fidesquaerens (marta_bee) wrote,

on the value of fourth walls

This weekend, some very lucky Brits were treated to an advance screening of “The Empty Hearse,” the first episode in BBC Sherlock’s series three. If you’re at all familiar with Steven Moffat productions, you know what a tight control he keeps on spoilers. To my knowledge, no one has actually talked about the content of the episode itself, which is smart as the room was full of people with enough access to score a seat in said room (and probably want to get invited to future events). So I don’t have any spoilers or even speculation on TEH worth sharing, as fun as that would be. No one does.

Rather, the internet (at least the Sherlockish corner of it) has been set pretty well ablaze by an incident from the Q&A following the screening. Caitlin Moran, a British entertainment columnist who I know mostly through her book How to Be a Woman, asked Benedict Cumberbatch and Martin Freeman to read a scene from a piece of Sherlock fanfic. A rather sexually explicit scene, or more precisely, a conversation leading up to a very passionate kiss that is very clearly leading into a sexually explicit scene, although the part that was read was itself more implication (but clear implication; everyone, Freeman and Cumberbatch included, knew precisely where this scene was going) rather than what might typically be traditionally called erotica.

There’s so much worth talking about in this incident. Did Moran break British copyright law when she used this writing without permission in a shaming way like this? (According to one British copyright lawyer, probably.) Are there ethical problems in what she did here? In my opinion – and I want to write more on this when I have time – absolutely. Aside from taking another person’s words and using them without her permission or appropriate context, to shame her in front of the show creators and the wider audience, Moran’s request basically implied that there was something worth being ashamed of here. It shamed non-professional writers. It shamed what is predominantly an all-female subculture for having an interest in sexuality. Arguably, it shamed homoeroticism, which is a whole other topic worth going into; or at least it put the show creators and actors in a position where, once again, they have to deny the relationship as outlandish. (Which is not entirely her doing and is a whole other other issue, one I’ve talked about before and most likely will talk about again.) Even the fact that she cut the scene off where she did was troubling.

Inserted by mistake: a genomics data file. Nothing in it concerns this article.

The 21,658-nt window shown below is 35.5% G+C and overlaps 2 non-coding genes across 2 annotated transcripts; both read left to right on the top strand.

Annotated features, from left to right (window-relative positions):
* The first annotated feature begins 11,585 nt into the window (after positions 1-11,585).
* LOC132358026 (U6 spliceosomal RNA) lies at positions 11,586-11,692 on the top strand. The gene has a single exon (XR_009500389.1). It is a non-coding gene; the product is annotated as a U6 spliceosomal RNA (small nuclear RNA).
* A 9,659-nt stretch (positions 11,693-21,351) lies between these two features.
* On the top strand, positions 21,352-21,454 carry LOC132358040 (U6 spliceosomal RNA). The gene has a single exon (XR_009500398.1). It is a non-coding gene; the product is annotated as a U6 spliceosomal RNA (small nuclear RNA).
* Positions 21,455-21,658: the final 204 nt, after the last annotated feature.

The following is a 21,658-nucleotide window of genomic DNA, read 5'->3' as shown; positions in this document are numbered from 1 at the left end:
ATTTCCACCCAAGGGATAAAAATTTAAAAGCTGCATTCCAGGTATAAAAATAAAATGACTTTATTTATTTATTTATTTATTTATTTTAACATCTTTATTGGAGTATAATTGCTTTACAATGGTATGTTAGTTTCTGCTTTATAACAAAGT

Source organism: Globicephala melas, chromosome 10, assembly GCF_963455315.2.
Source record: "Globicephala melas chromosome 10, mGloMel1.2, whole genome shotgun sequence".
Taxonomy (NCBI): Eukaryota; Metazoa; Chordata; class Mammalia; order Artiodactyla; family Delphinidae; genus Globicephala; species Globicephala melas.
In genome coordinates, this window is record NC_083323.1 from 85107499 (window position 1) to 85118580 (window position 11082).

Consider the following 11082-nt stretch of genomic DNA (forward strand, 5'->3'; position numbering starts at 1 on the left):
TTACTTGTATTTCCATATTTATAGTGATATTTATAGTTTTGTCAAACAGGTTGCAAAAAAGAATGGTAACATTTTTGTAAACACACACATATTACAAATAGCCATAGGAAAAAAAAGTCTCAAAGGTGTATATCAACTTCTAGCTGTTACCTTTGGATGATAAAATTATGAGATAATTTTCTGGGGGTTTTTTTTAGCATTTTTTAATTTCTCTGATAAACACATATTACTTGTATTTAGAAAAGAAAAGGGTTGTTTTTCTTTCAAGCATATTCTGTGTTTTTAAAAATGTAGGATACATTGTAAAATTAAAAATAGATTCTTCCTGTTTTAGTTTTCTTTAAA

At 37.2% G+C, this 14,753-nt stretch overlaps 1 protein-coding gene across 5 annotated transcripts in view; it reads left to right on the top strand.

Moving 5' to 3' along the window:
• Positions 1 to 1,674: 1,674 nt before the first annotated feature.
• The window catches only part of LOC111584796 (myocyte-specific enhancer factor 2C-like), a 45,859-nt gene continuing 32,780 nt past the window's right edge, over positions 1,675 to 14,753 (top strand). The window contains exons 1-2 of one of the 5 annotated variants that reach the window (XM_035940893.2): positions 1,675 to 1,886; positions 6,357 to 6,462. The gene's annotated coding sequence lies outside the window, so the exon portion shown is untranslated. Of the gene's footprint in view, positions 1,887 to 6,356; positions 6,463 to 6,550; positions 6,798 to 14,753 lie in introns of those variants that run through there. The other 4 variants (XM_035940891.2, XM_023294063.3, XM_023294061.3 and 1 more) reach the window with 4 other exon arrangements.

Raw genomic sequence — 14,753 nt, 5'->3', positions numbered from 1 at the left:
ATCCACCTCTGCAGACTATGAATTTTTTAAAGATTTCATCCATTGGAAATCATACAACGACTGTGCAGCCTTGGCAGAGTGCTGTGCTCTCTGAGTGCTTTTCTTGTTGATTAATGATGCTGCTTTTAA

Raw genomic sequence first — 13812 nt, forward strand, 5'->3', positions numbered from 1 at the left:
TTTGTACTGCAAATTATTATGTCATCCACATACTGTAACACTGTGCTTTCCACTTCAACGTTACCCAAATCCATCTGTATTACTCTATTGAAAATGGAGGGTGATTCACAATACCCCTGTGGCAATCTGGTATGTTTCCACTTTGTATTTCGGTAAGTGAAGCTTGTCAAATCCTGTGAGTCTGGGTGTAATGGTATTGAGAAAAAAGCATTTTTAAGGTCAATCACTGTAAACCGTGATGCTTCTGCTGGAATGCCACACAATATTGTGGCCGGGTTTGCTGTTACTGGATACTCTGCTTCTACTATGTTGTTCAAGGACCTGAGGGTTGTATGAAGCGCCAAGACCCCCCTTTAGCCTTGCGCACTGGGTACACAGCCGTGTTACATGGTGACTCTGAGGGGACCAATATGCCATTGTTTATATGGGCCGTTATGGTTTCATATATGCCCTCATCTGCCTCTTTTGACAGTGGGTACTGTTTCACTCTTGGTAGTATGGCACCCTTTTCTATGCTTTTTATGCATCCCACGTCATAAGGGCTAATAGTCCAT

But that’s not even the worst part, really. It’s the fourth wall thing.

In classic theater, there’s a conceit that the audience can see into the scene being played out for them but that the actors can’t see out. We are aware of what they’re doing; they are not aware of us. And conversely, we have access to their lives on stage but not to the rest of their lives, unless they choose to share those parts of their lives with us. And this moment in the Q&A broke that implied contract in a big way. Basically, Caitlin Moran took Martin Freeman (a forty-two year old man with a stable partner and kids) and Benedict Cumberbatch (a thirty-seven year old man, unmarried but clearly heterosexual and interested in stable relationships – he once said in an interview that the person he most wanted to meet was the mother of his children), put them on a stage and asked them to read what was clearly leading up to gay pornography involving the characters they’re most famous for. The story itself is nothing to be ashamed of in my opinion, but Moran acted like it was, and then she put Freeman and Cumberbatch in the extremely difficult position of refusing to read it or actually reading it in a room full of their fans and on the eve of the long-anticipated show release.